The Forty-ninth Regiment New York Volunteers, on the morning of the 4th instant, repulsed an attack by three rebel regiments on their skirmish line, and captured the colors of the Fifty-eighth Virginia Volunteers, with 85 prisoners.
Our loss of arms and accouterments cannot as yet be accurately ascertained. We have also lost a considerable quantity of blankets, knapsacks, haversacks, and shelter-tents.
Very respectfully, your obedient servant,
THOS. H. NEILL,
Brigadier-General, Commanding Third Brigade.
Major CHARLES MUNDEE, Assistant Adjutant-General.
Numbers 231. Report of Lieutenant Colonel Winsor B. French, Seventy-seventh New York Infantry.
CAMP NEAR WHITE OAK CHURCH, VA., May 9, 1863.
SIR: In compliance with circular from brigade headquarters, issued this day, I have the honor to make the following report:
The Seventy-seventh New York Volunteers, forming a portion of the Third Brigade, Second Division, Sixth Corps, on the morning of the 3rd instant, then standing in line of battle on the main road leading from Fredericksburg south, was ordered to advance over the open plain at the foot of the high hills called Marye's Heights, as skirmishers, with a proper reserve, and occupy, if possible, a house and rifle-pits in the possession of the enemy's skirmishers and covered by their artillery. This was done quickly and with little loss; the enemy's skirmishers retreated, fighting. This position was held for some time, when the order came to advance, and was promptly obeyed. The regiment marched unhesitatingly on under a very severe fire of musketry and artillery. It being necessary to lengthen the line of skirmishers, and the Thirty-third New York coming up as a support, the whole regiment was deployed. and the right wing as such scaled the heights at the right of our line, occupying the earthworks, taking about 50 prisoners, among whom were Lieutenant-Colonel [William H.] Luse and 2 captains, and 1 stand of colors, belonging to the Eighteenth Mississippi. The left wing being unsupported, was rallied on the colors, and advanced quickly with slight loss up the heights on our left, occupying the earthworks, taking 25 prisoners, 2 pieces of artillery, and 2 limbers and limber-chests, on which heights the skirmishers of the right wing assembled on the left, and the regiment was formed, holding the heights, under a heavy fire from the enemy's cannon, with some loss. The regiment formed a portion of the reserve in the engagement on the evening of the same day beyond Fredericksburg and toward Chancellorsville.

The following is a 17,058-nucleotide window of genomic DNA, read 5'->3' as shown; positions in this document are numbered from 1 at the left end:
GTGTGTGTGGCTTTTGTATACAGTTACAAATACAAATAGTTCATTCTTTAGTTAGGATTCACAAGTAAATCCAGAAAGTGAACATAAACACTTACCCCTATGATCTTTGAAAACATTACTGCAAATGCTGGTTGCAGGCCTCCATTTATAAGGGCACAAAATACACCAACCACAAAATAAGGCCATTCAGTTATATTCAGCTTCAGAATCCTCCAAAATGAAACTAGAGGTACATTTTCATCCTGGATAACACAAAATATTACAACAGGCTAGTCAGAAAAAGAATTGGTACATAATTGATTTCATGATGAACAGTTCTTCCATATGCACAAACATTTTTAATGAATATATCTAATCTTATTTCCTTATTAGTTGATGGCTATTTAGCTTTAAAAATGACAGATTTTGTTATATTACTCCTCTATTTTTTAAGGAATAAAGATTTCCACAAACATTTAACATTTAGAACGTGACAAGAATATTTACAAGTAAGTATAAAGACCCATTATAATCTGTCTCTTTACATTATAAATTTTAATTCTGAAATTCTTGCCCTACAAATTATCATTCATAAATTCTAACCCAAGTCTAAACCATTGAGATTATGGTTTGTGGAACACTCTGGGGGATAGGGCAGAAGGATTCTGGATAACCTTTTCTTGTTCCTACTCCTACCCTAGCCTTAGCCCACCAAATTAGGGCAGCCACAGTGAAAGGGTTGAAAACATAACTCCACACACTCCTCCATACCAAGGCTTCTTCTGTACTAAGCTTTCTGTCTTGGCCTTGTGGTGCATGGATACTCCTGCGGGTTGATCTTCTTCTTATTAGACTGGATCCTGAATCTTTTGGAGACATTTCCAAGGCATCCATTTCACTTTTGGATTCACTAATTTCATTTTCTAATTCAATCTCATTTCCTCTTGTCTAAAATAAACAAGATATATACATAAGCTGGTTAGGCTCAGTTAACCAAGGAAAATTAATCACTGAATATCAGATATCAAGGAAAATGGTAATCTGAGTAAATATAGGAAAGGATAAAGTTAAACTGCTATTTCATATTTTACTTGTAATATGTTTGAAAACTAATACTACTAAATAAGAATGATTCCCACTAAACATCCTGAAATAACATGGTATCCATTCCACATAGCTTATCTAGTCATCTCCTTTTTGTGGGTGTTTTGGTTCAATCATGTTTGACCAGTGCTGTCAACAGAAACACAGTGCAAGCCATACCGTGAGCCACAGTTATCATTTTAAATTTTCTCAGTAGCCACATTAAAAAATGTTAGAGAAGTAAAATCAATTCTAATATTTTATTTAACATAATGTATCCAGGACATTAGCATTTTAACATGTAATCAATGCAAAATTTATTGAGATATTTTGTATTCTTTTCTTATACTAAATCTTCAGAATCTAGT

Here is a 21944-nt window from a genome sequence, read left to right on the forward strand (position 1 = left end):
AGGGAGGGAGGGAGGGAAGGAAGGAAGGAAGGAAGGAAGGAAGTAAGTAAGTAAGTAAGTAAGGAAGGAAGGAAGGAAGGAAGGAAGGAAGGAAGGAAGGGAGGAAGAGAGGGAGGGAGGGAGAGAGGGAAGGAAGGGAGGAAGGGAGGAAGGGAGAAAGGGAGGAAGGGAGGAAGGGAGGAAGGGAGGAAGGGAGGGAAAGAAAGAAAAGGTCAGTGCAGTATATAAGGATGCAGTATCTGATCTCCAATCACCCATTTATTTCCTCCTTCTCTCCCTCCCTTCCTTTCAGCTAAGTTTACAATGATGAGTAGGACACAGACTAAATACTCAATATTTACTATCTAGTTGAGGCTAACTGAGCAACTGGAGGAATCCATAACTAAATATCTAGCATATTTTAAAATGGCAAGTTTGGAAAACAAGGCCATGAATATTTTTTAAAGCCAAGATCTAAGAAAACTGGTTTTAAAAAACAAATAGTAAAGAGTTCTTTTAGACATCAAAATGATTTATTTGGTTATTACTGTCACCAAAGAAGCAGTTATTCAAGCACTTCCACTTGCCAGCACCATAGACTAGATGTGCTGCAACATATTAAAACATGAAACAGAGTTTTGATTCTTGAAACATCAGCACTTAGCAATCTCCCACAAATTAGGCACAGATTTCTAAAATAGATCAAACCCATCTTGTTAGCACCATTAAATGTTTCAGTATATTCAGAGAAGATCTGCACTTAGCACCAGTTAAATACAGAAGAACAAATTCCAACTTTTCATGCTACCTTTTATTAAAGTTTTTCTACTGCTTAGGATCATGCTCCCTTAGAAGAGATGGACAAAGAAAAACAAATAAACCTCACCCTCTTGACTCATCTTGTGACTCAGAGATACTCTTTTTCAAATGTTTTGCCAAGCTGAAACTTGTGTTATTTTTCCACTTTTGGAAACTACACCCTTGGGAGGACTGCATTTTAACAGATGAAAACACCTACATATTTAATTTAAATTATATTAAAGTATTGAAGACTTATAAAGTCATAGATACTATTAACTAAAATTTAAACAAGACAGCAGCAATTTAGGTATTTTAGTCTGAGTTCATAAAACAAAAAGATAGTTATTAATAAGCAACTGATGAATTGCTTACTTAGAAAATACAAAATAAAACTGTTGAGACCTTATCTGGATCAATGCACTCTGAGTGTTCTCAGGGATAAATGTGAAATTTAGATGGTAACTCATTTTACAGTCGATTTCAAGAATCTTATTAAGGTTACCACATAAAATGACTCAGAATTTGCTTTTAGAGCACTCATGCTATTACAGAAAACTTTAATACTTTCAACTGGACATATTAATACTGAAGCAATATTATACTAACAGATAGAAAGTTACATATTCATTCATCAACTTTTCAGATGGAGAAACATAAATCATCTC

On Monday, the 4th, the regiment was ordered to support a battery on the left, and near Fredericksburg, and during the engagement on the evening of the 4th. The regiment suffered but slightly in the engagement of the 4th, and fell back with the brigade in the direction of Banks' Ford, holding the enemy in check on its front at all times until ordered to fall back, recrossing the Rappahannock at near daylight on the 5th.
It gives me pleasure to say that the men under my command behaved well, and many of them gallantly. I have entire confidence in them,